The battle of Fontaine-Française (6 June 1595) was a minor clash between Henry IV and a Spanish army that was attempting to secure Dijon for the Catholic League (Ninth War of Religion).
After Henry IV became a Catholic many of his former opponents changed sides, but the more extreme members of the Catholic League fought on. Amongst them was the duke of Mayenne, leader of the league, whose power base was in Burgundy. However even here he was losing ground as a series of cities went over to Henry’s side. Amongst them was Dijon, where the city joined Henry, while the Citadel remained in League hands. Marshal Biron was sent to besiege the Citadel.
Mayenne gained the support of Don Juan Fernandez de Valasco, constable of Castile, Governor of Milan. In 1595 he was campaigning in the Franche-Comte, a Hapsburg possession that had once been part of the independent Duchy of Burgundy. In May 1595 Valasco entered France with around 10,000 infantry to support Mayenne, and their combined force moved towards Dijon.
Henry responded by leaving Paris on 24 May and moving south-east to Troyes, then on to Dijon, arriving on 4 June. From there he sent out probing forces to the east to find the Spanish. On 6 June part of his cavalry, under the young Marshal Biron, ran into the Spanish near Fontaine-Française, twenty miles to the north-east of Dijon. Biron didn’t realise that he had found the main Spanish army, and became engaged in a clash with Valasco’s main cavalry force. Henry rushed to his assistance, and launched a series of bold cavalry attacks on the Spanish. He was able to push back Valasco’s much larger cavalry forces, and his impetuous behaviour helped convince Valasco that the main French army must be close by. The Spanish thus failed to take their chance to capture or kill Henry and instead withdrew, much to the anger of Mayenne.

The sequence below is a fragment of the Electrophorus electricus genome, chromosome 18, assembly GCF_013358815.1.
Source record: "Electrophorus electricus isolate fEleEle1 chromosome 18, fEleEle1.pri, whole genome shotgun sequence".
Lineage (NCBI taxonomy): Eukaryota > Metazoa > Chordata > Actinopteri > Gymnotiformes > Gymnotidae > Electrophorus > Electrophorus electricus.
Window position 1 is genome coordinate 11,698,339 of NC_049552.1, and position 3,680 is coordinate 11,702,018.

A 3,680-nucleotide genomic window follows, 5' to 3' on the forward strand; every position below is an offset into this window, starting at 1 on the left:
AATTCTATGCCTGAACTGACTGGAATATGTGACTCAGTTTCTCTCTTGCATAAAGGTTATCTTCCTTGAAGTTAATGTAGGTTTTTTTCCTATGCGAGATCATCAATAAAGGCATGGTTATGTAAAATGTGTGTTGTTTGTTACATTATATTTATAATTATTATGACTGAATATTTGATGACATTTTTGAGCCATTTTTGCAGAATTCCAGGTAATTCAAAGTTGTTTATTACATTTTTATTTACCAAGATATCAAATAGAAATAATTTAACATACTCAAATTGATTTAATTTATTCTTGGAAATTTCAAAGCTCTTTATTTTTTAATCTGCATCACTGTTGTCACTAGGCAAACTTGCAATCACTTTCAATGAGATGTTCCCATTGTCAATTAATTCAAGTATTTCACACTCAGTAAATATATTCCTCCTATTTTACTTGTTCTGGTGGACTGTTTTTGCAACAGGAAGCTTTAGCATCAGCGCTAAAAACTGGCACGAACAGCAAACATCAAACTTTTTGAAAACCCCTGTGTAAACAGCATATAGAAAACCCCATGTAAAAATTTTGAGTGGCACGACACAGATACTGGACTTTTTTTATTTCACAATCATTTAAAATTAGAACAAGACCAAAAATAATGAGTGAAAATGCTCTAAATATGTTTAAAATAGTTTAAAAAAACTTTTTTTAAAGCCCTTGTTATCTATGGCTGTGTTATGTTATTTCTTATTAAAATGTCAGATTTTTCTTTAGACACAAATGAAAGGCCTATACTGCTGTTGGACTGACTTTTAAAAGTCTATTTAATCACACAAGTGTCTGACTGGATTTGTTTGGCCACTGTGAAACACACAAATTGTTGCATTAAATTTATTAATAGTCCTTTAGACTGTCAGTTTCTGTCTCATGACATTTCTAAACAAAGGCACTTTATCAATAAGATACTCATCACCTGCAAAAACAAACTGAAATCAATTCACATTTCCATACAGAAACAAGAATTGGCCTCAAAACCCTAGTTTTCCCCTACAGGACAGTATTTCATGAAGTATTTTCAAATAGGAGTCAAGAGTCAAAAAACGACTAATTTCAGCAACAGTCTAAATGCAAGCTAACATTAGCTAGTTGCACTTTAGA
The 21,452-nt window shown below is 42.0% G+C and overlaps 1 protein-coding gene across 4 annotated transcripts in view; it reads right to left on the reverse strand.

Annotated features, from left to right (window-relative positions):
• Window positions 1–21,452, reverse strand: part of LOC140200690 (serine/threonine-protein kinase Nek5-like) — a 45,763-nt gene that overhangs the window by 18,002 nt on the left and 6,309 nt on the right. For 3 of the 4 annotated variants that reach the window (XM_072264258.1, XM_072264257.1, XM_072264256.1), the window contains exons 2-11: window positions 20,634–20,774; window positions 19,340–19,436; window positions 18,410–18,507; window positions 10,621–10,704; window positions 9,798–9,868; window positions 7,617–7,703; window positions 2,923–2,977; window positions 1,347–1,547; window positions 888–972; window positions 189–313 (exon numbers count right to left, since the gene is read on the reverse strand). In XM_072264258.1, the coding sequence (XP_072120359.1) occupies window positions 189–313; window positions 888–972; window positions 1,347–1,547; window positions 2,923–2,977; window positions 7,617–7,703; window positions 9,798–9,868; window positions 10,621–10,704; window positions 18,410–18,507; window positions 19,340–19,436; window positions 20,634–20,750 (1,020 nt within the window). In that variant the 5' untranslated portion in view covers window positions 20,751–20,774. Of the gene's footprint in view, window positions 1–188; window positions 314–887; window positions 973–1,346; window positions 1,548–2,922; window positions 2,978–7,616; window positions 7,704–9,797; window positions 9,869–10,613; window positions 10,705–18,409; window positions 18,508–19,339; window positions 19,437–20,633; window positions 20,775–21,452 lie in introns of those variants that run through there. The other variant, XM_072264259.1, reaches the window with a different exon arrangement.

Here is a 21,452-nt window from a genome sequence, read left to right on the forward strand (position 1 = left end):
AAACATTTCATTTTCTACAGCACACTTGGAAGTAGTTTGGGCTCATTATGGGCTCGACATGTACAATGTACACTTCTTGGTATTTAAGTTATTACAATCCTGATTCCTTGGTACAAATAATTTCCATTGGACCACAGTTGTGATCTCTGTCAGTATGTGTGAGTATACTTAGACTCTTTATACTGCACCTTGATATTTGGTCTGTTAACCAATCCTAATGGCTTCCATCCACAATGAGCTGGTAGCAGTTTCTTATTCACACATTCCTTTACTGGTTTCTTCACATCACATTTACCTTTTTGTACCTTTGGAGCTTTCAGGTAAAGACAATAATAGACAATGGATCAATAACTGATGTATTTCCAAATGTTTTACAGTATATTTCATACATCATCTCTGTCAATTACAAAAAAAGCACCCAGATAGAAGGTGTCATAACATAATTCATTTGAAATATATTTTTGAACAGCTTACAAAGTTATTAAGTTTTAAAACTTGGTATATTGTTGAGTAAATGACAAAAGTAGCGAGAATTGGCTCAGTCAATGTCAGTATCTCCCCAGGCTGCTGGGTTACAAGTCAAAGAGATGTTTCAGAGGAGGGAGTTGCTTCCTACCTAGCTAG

In the aftermath of this battle the Spanish withdrew back across the Saone, leaving Franche-Comte exposed to a French invasion (although Henry had to withdraw after a couple of months after his allies in Geneva made it clear that they didn’t want to conquer the area). Mayenne withdrew from the Spanish camp, and probably began the series of negotiations that saw him come over to Henry’s side early in the next year.